A crown is merely a hat that lets the rain in, said Frederick the Great, voicing the same disillusionment with which millions watched this week’s Harry and Meghan Royal Striptease Show.
The couple’s interview with Oprah Winfrey scandalized hypocrites, entertained cynics and stunned the gullible. The rest of us should ignore them and realize that Britain is history’s most achieved polity, and its embattled royal house, warts and all, is part of that success.
The gullible were shocked that a nice boy like Harry, from a good family like Queen Elizabeth’s, would openly rebuke members of the clan. Wow, look around you, everyone, and count the people you know who spoke to you against their parents, siblings, cousins or kids. It’s not nice, but it’s natural.
The hypocrites were aghast that a member of the royal family would express curiosity about the embryonic Prince Archie’s expected skin color.
Is such an idiotic question, if even uttered under a palatial chandelier, exceptional among white Brits?
This is beside the fact that the said royal was not named, and that his or her question has been paraphrased rather than quoted verbatim, which leaves one wondering what exactly was said, by whom, in what context, and when and where, if at all.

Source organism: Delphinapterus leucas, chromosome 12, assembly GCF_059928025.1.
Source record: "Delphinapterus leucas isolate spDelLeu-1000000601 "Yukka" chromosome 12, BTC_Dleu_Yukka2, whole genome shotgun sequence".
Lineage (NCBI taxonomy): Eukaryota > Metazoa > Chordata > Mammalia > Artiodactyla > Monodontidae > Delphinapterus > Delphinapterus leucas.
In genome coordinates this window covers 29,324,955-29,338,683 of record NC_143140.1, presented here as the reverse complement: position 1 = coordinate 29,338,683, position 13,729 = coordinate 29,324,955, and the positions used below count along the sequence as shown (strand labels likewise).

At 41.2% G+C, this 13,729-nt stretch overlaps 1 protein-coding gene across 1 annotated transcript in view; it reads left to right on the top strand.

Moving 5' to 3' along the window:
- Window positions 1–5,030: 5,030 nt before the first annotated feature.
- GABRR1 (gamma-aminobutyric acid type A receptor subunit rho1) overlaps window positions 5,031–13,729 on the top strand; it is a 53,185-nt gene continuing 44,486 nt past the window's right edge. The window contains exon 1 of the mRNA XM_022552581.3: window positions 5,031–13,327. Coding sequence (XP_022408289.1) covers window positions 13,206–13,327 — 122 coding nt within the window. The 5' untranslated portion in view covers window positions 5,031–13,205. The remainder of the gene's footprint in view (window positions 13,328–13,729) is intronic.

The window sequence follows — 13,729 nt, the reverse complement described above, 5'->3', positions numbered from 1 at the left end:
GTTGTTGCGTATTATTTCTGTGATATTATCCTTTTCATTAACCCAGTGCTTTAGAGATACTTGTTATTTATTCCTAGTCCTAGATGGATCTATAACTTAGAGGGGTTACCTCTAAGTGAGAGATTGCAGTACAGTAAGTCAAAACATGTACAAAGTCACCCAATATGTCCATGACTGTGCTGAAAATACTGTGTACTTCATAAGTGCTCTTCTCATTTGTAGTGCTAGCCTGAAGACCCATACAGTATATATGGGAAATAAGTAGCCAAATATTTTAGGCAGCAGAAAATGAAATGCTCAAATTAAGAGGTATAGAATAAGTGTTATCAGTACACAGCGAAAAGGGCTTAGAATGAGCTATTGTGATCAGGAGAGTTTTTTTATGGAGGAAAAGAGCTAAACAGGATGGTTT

The cynics are having a great time ridiculing the entire royal idea, as if the palace’s inhabitants must tiptoe in its corridors like Henry VIII’s wives.
Yes, royalty can be hazardous to royalty’s health, as diagnosed already by the Bible when it portrayed the House of David as plagued by intrigue, fratricide and self-destruction, and even earlier, when ancient Israel conceived the anti-royal idea.
AS MENTIONED here once in a different context (“The king of Israel has no clothes,” May 30, 2019), Moses limited the prospective king’s women, money and military, a revolutionary concept that also left it up to the people to decide whether to crown a king at all. It was, no doubt, visionary, having foreseen the oppressiveness that royalty might foment and the vanity to which it might stoop.
Samuel then picked up from where Moses left off by trying to prevent a king’s appointment, and while at it, portraying royalty as inherently corrupt, greedy, warmongering and oppressive.
And royal oppression can victimize not only the people, but also royalty itself, the way Princess Margaret was forbidden to marry the man she loved because he was, heaven forfend, divorced; or the way her uncle was forced to choose between the divorcée he loved and the crown he donned.
One can therefore identify with Harry and Meghan for having fled their gilded cage, even if their move would have been more compelling had they become truly private people, rather than live off of their royal celebrity.
Yes, it takes no Sigmund Freud to suspect that what is at play here is a wounded son avenging his beloved mother’s tragic life and death. It also takes no Mother Theresa to share his pain.
Then again, the big question raised by the scandal this couple stirred is not about them but about the monarchy itself: Is it still relevant? Well it is.